Google Chrome for Android Beta Released

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Android has always had a great browser built into it, but that browser was never Chrome.

Well, that’s about to change.

Kind of.

Today, Google has released a beta version of Chrome onto the Android Market… for Android 4.0 ICS phones. Luckily, thanks to my Galaxy Nexus, I get to try it out and give you this review.

First off after opening this app you’ll notice a pretty little googlicious introduction to the app.

Firstopen

Quite simple, quite clean, quite google.

I’m going to warn you in advance – many of the features in the Chrome for Android application are identical to those that are available on the desktop version of the browser.

Tabbing

In my opinion, the tabbing interface has been improved from the tabbing of other mobile browsers. Instead of just a list of tiles, Chrome gives you a very pretty sorting-through-a-card-deck like interface.

Tabbing

Don’t want a tab? Just slide it off to either side and it will make a spin-like motion into nothingness. These little effects add some very nice feel to the app.

Slideoff

Sync

The other coolest feature of the Chrome for Android application would be its ability to sync with Google Chrome for Mac and Windows. If you’ve signed in to Chrome on your desktop (Wrench thing > Sign in to chrome…), then all of your bookmarks, history, and tabs are already synced up.

This means that you can easily retrieve them on the new tab page in Chrome for Android. This grants access to one, extremely awesome thing: live tabs.

Basically, if you have a set of tabs open on your computer and need to go somewhere, you can just leave your computer and all of your tabs will show up on Chrome for Android.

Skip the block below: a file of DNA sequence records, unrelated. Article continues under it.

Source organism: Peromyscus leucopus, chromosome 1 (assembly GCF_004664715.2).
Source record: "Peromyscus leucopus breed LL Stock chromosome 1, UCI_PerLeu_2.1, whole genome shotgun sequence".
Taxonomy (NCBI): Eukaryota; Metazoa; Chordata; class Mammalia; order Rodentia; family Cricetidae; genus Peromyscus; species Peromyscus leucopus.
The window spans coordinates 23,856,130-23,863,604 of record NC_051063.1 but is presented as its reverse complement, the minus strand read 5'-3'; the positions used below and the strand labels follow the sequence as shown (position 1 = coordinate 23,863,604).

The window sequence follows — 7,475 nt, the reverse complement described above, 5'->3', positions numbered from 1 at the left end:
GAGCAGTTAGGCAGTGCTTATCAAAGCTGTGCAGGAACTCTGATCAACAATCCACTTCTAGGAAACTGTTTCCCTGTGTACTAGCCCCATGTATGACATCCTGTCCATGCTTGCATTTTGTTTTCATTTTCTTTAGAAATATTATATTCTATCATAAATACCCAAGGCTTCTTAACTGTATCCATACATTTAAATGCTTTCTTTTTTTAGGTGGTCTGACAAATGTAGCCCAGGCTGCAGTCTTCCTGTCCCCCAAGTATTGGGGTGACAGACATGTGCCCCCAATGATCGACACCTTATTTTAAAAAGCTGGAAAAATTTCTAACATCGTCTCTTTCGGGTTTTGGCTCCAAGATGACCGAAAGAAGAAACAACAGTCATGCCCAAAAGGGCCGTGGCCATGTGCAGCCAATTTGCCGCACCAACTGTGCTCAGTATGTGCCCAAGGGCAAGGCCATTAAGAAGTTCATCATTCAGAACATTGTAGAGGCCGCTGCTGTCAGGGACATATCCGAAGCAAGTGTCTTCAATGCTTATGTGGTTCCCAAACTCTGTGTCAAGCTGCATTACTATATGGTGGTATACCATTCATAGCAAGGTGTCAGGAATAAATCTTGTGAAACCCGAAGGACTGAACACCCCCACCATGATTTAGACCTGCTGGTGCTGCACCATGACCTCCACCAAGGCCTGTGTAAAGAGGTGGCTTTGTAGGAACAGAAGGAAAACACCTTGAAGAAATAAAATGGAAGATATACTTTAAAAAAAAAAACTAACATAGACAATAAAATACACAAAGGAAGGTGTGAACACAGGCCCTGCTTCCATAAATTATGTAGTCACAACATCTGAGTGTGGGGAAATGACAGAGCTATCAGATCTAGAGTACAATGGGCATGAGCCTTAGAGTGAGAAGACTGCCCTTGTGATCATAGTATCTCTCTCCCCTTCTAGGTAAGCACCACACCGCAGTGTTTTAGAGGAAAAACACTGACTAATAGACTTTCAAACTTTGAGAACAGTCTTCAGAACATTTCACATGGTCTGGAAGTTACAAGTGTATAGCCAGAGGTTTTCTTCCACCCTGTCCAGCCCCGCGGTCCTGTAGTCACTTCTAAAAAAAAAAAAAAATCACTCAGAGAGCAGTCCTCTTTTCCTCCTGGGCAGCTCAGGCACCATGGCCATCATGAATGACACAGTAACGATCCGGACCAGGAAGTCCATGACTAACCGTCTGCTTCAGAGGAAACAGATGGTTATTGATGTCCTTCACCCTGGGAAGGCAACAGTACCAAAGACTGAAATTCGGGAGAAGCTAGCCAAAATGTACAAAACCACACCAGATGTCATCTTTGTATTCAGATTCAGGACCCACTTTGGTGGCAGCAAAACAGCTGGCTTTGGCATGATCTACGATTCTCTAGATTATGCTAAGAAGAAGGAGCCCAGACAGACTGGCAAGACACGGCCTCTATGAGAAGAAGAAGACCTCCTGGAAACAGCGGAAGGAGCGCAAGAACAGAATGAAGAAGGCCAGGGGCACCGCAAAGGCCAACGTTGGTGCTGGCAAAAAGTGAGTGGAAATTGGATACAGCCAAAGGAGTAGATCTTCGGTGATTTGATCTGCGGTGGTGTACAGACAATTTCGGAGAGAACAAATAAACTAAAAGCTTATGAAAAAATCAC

Gettabs

Pretty awesome, right? I must say, it’s not perfect – It takes a while for the tabs to get synced, and there isn’t an easy button to tell your computer and/or phone to sync. Remember though, this app is only in beta.

It’s the same deal with bookmarks – they will all get synced across your phone and computer(s).

Feel/Speed

If you use Chrome for Desktop on a daily basis, you already know the feel of the app. Google’s minimalistic style and code makes the app very light and quick to the touch. Pinch to zoom works fine, things render great, and the only thing missing is (of course) flash. But hey, who needs that anyways? We have HTML5!

In fact, lets compare. First, here is the html5test.com result for the built-in browser.

Html5def

Not bad, actually – Firefox Mobile’s score is down the drain.

Now, lets test out chrome:

Html5ch

Sweet!

As I said, who needs flash anyways?!

Conclusion

Chrome Beta for Android is definitely a nice browser – if you have a device running Android 4.0 in the US, UK, Canada, France, Germany, Spain, Australia, Japan, Korea, Mexico, Argentina, or Brazil, it’s definitely something you should try out.

Otherwise, I don’t know when Chrome for Android will be released to the masses.

Enjoy!

Link to Chrome Beta in the Android Market